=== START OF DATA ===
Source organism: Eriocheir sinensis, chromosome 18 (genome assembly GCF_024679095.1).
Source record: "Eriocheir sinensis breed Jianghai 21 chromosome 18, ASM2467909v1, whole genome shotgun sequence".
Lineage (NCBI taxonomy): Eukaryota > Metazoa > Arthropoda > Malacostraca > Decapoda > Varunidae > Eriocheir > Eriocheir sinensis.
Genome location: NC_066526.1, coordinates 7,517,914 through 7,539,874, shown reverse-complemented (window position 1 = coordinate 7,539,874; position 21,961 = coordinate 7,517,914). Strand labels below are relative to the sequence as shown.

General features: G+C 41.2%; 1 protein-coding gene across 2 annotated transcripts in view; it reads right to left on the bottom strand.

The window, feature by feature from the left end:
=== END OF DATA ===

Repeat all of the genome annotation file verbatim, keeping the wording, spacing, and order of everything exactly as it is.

Source organism: Eriocheir sinensis, chromosome 18 (genome assembly GCF_024679095.1).
Source record: "Eriocheir sinensis breed Jianghai 21 chromosome 18, ASM2467909v1, whole genome shotgun sequence".
Lineage (NCBI taxonomy): Eukaryota > Metazoa > Arthropoda > Malacostraca > Decapoda > Varunidae > Eriocheir > Eriocheir sinensis.
Genome location: NC_066526.1, coordinates 7,517,914 through 7,539,874, shown reverse-complemented (window position 1 = coordinate 7,539,874; position 21,961 = coordinate 7,517,914). Strand labels below are relative to the sequence as shown.

General features: G+C 41.2%; 1 protein-coding gene across 2 annotated transcripts in view; it reads right to left on the bottom strand.

The window, feature by feature from the left end: